+-+-+-+-+-+-+-+-+-+-+-+-+-+-+-+-+-+-+-+-+-+-+-+-+-+-+-+-+-+-+-+-+
    |         OPTION_IA_PA          |         option-length         |
    +-+-+-+-+-+-+-+-+-+-+-+-+-+-+-+-+-+-+-+-+-+-+-+-+-+-+-+-+-+-+-+-+
    |                         IAID (4 octets)                       |
    +-+-+-+-+-+-+-+-+-+-+-+-+-+-+-+-+-+-+-+-+-+-+-+-+-+-+-+-+-+-+-+-+
    |                              T1                               |
    +-+-+-+-+-+-+-+-+-+-+-+-+-+-+-+-+-+-+-+-+-+-+-+-+-+-+-+-+-+-+-+-+
    |                              T2                               |
    +-+-+-+-+-+-+-+-+-+-+-+-+-+-+-+-+-+-+-+-+-+-+-+-+-+-+-+-+-+-+-+-+
    .                                                               .
    .                          IA_PA-options                        .
    .                                                               .
    +-+-+-+-+-+-+-+-+-+-+-+-+-+-+-+-+-+-+-+-+-+-+-+-+-+-+-+-+-+-+-+-+
   option-code:      OPTION_IA_PA (TDB by IANA)

   option-length:    12 + length of IA_PA-options field.

   IAID:             The unique identifier for this IA_PA; the IAID must
                     be unique among the identifiers for all of this
                     host's IA_PAs.

   T1:               The time at which the host should
                     contact the DHCPv6 server from which the
                     prefixes in the IA_PA were obtained to extend the
                     lifetimes of the prefixes assigned to the IA_PA;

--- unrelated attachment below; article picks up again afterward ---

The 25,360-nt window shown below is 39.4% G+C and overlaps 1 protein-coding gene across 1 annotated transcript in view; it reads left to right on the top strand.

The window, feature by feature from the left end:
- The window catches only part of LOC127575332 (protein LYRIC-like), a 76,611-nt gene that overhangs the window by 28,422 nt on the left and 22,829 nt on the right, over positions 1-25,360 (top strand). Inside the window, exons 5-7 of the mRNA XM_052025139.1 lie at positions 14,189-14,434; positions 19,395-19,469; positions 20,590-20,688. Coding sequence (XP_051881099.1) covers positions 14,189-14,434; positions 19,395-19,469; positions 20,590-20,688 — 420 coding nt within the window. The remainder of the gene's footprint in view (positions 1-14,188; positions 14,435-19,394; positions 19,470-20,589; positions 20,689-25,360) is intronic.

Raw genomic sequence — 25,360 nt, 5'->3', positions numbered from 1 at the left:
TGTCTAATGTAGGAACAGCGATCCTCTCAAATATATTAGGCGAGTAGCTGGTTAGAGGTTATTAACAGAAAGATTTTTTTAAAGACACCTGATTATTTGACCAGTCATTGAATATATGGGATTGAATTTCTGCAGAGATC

T1 is a time duration relative to the current time
                     expressed in units of seconds.

   T2:               The time at which the host should
                     contact any available DHCPv6 server to extend
                     the lifetimes of the prefixes assigned to the
                     IA_PA; T2 is a time duration relative to the
                     current time expressed in units of seconds.

   IA_PA-options:    Options associated with this IA_PA.



   The details of the fields are similar to the IA_PD option description
   in [RFC3633].  The difference is here a DHCP server and a host
   involved, while a delegating router and requesting router involved in
   [RFC3633].







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5.2.  IA_PD Prefix option

   IA_PD Prefix option in [RFC3633] is reused here.  Originally the
   option is used for conveying prefix information between a delegating
   router and a requesting router.  Here the IA_PD Prefix option is used
   to specify IPv6 address prefixes associated with an IA_PA in
   Section 5.1.  The IA_PD Prefix option must be encapsulated in the
   IA_PA-options field of an IA_PA option.

5.3.  IA Address Option

   The IA Address option in [RFC3315] is reused here.  It must be
   encapsulated in the Options field of an IA_NA or IA_TA option.  IA_NA
   and IA_TA are also described in [RFC3315].

   A host sends a DHCPv6 message with an IA Address option to a DHCPv6
   server for validating the usage of an address in the option.


6.  Applicability

   In point-to-point link model, DHCPv6 operation with host generating
   interface identifier described in this document may be used.
   [RFC4968] provides different IPv6 link models that are suitable for
   802.16 based networks and a point-to-point link model is recommended.
   Also, 3GPP and 3GPP2 have earlier adopted the point-to-point link
   model based on the recommendations in [RFC3314].  In this model, one